Baruch Hashem I am a regular mikveh go-er since I was married and it’s something that I have always enjoyed and looked forward to. I always loved going to the mikveh — the ritual aspect of it and the feeling that I was infusing my marriage with kedusha every month. I have always connected to Taharat hamishpacha as one of the three special mitzvot for women, (the other two being lighting nerot and hafrashat challah), and as with all three of these mitzvot, mikveh is something that I have always tried to do with love and kavana.

BH I recently had my first child – she is now 6 months old – and I remember feeling in the beginning of my pregnancy, basically until I started to showing/felt kicking in the second trimester, that I was missing something in my marriage. I remember speaking to my husband about this and telling him that in a strange and ironic way it felt like the kedusha was missing because I was no longer obligated to mikveh. It took me a little time to adjust and to understand that I didn’t need to bring that holiness to my marriage monthly, as I was carrying a child everyday, which, as I constantly reminded myself, is one of the holiest things a woman can do.  

Fast-forward to the end of my pregnancy and my traumatic birth experience: I was in labor for four days and then my water broke, but my uterus wasn’t contracting as it should be so I had to be induced. After 21 hours in the hospital, my daughter was in distress, her heartbeat was dipping dangerously with my contractions, and she was presenting “sunny side up.” Then she passed meconium in-utero and the doctors had to vacuum assist for her to be delivered. Immediately after she was born she wasn’t breathing, the room was very crowded and chaotic, and the doctors worked to remove all the fluid and meconium from her lungs. BH my beautiful daughter ba”h was okay in the end, but I could not hold her for about 30 minutes after she was born because she needed to be monitored. It was a jolting experience and I was so scared and confused.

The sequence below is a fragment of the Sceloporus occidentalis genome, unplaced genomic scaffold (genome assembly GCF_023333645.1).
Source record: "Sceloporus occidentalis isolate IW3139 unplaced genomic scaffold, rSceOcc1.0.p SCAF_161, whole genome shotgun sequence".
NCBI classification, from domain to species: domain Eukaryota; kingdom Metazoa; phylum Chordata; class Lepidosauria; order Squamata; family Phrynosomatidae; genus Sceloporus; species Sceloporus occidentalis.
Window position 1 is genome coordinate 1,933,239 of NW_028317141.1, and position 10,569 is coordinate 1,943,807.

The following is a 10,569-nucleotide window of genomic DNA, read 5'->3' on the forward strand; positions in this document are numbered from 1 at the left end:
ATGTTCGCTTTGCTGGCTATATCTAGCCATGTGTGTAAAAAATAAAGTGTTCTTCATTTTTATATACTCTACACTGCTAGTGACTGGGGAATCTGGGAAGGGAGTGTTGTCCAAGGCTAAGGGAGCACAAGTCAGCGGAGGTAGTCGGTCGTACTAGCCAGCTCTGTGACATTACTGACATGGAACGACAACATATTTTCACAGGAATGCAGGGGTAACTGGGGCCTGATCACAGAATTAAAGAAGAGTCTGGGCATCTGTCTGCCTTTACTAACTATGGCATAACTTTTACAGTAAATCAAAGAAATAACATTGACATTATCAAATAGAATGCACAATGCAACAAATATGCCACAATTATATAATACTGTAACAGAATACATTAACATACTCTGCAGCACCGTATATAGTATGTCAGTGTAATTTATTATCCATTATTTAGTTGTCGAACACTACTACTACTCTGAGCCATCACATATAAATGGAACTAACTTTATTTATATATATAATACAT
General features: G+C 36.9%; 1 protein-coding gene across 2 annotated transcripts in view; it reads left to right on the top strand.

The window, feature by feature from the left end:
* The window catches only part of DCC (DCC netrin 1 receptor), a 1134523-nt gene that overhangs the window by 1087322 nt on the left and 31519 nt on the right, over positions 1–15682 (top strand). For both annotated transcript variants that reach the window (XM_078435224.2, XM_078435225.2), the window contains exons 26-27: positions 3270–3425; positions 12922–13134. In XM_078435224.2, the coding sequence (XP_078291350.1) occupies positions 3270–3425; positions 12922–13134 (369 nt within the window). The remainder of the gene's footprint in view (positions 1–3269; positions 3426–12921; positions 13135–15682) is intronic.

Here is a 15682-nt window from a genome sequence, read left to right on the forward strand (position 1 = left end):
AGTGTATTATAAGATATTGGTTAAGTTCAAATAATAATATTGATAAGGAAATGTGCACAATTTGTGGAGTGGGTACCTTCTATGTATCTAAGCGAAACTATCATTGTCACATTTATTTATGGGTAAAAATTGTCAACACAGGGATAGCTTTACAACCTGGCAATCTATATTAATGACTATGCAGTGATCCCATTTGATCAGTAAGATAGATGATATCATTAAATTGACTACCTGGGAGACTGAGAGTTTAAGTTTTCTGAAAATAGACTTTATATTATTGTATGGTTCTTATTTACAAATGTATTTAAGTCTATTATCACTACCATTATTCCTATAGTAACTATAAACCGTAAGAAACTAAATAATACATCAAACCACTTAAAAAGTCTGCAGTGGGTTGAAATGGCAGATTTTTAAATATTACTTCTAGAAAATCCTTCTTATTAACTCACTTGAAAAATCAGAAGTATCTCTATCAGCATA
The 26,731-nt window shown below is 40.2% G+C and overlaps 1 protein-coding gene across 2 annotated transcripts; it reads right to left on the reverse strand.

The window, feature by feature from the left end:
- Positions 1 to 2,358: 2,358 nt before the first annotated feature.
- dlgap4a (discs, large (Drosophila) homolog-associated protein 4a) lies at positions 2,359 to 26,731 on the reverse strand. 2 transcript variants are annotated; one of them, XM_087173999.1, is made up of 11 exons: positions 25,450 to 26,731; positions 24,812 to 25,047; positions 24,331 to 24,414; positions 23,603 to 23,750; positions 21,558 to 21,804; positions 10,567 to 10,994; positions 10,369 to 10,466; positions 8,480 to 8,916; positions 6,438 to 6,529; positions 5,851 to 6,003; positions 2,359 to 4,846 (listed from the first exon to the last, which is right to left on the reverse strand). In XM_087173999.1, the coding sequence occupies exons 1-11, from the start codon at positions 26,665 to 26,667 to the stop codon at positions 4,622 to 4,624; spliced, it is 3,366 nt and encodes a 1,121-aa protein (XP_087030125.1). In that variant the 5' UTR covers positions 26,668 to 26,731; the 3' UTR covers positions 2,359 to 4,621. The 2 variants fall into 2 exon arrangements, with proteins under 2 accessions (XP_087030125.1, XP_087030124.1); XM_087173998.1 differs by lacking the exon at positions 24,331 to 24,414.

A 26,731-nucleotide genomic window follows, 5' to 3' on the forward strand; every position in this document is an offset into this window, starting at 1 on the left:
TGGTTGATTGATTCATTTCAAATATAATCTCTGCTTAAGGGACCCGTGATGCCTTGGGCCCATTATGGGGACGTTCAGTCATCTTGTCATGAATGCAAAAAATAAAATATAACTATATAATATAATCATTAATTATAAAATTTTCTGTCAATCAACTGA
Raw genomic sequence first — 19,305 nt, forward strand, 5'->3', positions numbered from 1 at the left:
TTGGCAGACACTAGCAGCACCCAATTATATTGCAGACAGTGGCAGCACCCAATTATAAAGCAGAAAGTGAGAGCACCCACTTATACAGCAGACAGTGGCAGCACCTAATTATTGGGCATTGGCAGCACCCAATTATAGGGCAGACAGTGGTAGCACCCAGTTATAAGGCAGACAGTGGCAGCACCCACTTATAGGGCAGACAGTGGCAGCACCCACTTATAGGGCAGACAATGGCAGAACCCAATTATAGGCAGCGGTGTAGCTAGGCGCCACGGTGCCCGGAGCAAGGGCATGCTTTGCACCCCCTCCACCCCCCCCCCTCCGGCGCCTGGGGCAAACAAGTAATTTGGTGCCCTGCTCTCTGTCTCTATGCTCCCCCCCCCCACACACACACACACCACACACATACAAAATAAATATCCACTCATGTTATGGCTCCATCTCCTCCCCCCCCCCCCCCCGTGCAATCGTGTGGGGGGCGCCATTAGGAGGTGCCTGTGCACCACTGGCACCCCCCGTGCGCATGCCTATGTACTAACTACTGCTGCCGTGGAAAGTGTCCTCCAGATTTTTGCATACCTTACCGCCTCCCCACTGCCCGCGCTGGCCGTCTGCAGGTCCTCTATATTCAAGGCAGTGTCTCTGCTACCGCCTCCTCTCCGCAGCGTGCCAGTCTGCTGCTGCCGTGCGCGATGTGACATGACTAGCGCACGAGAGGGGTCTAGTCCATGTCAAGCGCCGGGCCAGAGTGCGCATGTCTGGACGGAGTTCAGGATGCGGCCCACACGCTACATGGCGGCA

Following my labor experience, combined with all the emotions, challenges, and ups-and-downs of being a new mom brought me into a new reality (of course). I struggled to find time to daven, I often forgot to bentch, and gone were the days of early lighting and challah making. The sense of kedusha that I had from all of those things was missing. So when I returned to the mikveh finally after 7 weeks, I felt renewed and centered. I felt like I finally had some familiarity and it helped to bring everything into perspective for me. I was a mother, of course, but I was also a wife and that still needed to be important. Going back to the mikveh felt like I was closing the circle on the most intense time in my life (pregnancy, childbirth, being a new first time mom) and it helped me move forward into my new role, with a little less anxiety.